طرح های انتشار تجاری : اثرات بالقوه درآمد، هزینه های انطباق و مسائل کلی سیاست های مالیاتی
|کد مقاله||سال انتشار||مقاله انگلیسی||ترجمه فارسی||تعداد کلمات|
|19695||2009||9 صفحه PDF||سفارش دهید||محاسبه نشده|
Publisher : Elsevier - Science Direct (الزویر - ساینس دایرکت)
Journal : Energy Policy, Volume 37, Issue 11, November 2009, Pages 4595–4603
The case for the imposition of carbon (emission) taxes or tradable carbon permits in important tax jurisdictions is arguably strong, based upon the polluter pays principle first proposed by Pigou almost a century ago. This paper briefly reviews the arguments for and against these market-based instruments, and discusses their relative advantages and disadvantages in a practical context. In the case of Australia, the revenue effect of the proposed tradable carbon permits scheme is estimated to be A$11.5 billion in 2010–11. For comparison, this is roughly equivalent to a quarter of the revenue from the Goods and Services Tax. The paper focuses on three neglected aspects of climate change taxation discussion to date: how much tax revenue is likely to be raised, and the administrative and compliance costs of an emissions trading scheme, with particular reference to Australia. In discussing these issues, the paper draws upon selected and relevant international experience, particularly the European Union emissions trading scheme. The challenges of an emissions trading scheme, including integration with the existing tax system, particularly in an Australian context, are also discussed. The paper concludes by emphasising the key challenges and issues facing this ‘ultimate externality’ debate, particularly from a taxation policy perspective.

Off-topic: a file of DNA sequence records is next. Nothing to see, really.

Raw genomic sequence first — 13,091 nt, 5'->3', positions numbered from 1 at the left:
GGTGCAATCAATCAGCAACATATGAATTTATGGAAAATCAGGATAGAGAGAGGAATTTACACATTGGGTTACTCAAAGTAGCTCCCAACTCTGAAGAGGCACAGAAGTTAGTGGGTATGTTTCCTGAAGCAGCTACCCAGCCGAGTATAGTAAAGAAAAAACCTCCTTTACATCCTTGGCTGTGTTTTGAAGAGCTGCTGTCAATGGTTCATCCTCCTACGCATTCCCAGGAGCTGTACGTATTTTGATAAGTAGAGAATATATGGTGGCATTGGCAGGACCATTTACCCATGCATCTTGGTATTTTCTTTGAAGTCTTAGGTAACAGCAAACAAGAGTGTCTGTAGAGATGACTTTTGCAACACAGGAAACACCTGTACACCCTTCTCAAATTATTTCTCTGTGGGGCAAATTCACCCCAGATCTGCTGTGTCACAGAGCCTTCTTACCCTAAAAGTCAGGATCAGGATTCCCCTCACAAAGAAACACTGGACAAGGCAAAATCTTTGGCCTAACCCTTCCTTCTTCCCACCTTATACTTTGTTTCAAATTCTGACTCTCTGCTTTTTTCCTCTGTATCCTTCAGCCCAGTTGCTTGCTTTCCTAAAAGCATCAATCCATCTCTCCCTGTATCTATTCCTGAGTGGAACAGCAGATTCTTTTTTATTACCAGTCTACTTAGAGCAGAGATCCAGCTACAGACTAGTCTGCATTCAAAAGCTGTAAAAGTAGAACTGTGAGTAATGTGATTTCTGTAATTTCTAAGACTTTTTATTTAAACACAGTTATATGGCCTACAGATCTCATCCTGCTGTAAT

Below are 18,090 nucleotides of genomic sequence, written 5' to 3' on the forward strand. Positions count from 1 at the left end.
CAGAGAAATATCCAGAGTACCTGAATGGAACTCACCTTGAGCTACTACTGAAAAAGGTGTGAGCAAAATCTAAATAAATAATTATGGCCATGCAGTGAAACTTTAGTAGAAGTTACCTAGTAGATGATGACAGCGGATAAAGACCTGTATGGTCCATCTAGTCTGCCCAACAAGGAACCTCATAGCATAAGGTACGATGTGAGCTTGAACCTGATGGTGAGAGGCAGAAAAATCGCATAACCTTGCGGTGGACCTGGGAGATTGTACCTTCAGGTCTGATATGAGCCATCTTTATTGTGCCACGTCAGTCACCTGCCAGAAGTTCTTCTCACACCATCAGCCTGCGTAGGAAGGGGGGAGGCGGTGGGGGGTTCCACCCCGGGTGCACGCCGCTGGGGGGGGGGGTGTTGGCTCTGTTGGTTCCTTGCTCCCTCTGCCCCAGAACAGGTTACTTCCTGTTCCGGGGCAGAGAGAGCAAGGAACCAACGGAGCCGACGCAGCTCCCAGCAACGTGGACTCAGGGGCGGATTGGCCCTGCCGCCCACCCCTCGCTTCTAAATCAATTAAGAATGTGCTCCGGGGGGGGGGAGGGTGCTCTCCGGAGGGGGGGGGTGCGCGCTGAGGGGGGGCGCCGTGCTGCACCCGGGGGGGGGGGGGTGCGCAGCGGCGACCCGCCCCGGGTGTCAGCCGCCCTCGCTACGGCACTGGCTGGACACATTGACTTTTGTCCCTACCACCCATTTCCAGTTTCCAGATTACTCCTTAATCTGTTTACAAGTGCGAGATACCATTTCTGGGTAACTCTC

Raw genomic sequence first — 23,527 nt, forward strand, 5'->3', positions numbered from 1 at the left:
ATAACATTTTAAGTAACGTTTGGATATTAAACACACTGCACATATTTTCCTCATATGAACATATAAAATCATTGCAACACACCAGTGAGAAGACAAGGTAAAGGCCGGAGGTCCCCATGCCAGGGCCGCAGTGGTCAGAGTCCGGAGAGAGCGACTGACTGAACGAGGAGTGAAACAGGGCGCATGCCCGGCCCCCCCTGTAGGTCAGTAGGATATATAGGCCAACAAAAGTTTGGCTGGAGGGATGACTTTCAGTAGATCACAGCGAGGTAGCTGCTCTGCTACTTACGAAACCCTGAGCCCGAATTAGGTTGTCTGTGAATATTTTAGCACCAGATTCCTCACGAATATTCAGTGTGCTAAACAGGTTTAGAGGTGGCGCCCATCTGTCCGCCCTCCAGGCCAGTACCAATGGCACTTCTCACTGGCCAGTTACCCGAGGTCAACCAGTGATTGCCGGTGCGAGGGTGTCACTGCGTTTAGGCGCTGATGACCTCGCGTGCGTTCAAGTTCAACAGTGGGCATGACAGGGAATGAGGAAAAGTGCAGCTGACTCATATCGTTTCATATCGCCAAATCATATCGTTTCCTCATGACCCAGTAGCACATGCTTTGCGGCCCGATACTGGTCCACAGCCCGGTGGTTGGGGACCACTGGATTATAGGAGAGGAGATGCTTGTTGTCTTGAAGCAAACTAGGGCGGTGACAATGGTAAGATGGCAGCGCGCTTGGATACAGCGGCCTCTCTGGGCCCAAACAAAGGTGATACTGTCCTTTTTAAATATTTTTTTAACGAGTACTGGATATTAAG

Over the past thirty years, essentially since the First World Climate Change Conference, there has been a considerable amount of scientific research and debate about global warming and climate change. More recently much economic and often high-profile analysis e.g. Stern (2007), Garnaut, 2008a and Garnaut, 2008b has stressed the economic importance of action rather than inaction in an extremely complex international policy environment. However, putting a price on carbon is not new. The first carbon tax1 was introduced in Finland in 1990, with some other Western European countries following in subsequent years. The most recent carbon tax was introduced in July 2008 by the state jurisdiction of British Columbia, Canada. The European carbon taxes have produced a reasonably robust literature not only on the mechanics and technicalities of these taxes per se, including revenue yield, but also on economic incidence upon households and ensuing compensation mechanisms. There is also a strong literature on climate change and carbon reduction in the European Union (EU), especially through the first phase of its emissions trading scheme (ETS) that commenced in 2005 and closed at year-end 2007. Unfortunately, there is very little literature on and estimates of three of the main aspects of this paper, namely the revenue arising from an ETS, administrative costs, and especially compliance costs. Whilst the carbon pricing aspects overall of an ETS can be described as being in their infancy, discussion of administrative and compliance costs could best be described as embryonic! Thus, the estimates given later in this paper should be seen as crude orders of magnitude and starting points rather than robust estimates. Before proceeding further, it is important to discuss key terminology. Researchers in the energy field often use the term transaction costs, whereas the equivalent term used in the tax literature is operating costs. These are composed of administrative costs, or all those costs incurred by the Government in implementing and collecting a tax, and compliance costs, or all those costs imposed upon taxpayers (the private sector) over and above the tax revenue itself. Compliance costs may be expressed in gross or net terms. The former reflect the costs to society, whereas the latter reflect the real cost to the taxpayer. Net costs are gross costs minus offsets, namely cash flow benefits, tax deductibility and managerial benefits (of particular relevance to small business). This paper focuses upon gross costs and does not consider any offsetting benefits. Psychological costs are recognised but also disregarded here. The tax compliance costs field distinguishes between start-up (transitional) compliance costs and recurrent (ongoing) compliance costs. In the context of an ETS, this distinction is extremely important as an ETS may be fully phased-in over a long period, perhaps a decade or so. The same distinction between start-up and recurrent costs can also be applied to ETS administrative costs, at least in theory. In this paper, the term ETS is generally used in preference to particular terms used by specific countries e.g. carbon pollution reduction scheme (CPRS) in Australia. For the purposes of this paper, an ETS and its ensuing revenue and operating costs is assumed to be equivalent to that of a carbon tax although the mechanisms are completely different, as discussed later. It is worth noting that the term regulation refers to command and control e.g. outright banning of or restrictions on an activity. The term regulatory compliance costs generally applies to and distinguishes non-tax costs compared to the specific term tax compliance costs that are used here. It is assumed that all compliance costs relating to an ETS come under the term tax compliance costs. This paper is organised as follows. The next section introduces the theoretical issues and section three analyzes the optimal level of pollution and compares carbon taxation with tradable permits. Section 4 discusses the challenges for an ETS, focusing on Australia although some of the issues would be applicable to other countries. The fifth section makes an analysis of likely revenue arising from an Australian ETS and discusses principles of its allocation. Administrative costs and compliance costs of an ETS are discussed in sections six and seven, respectively. The final section makes some concluding comments.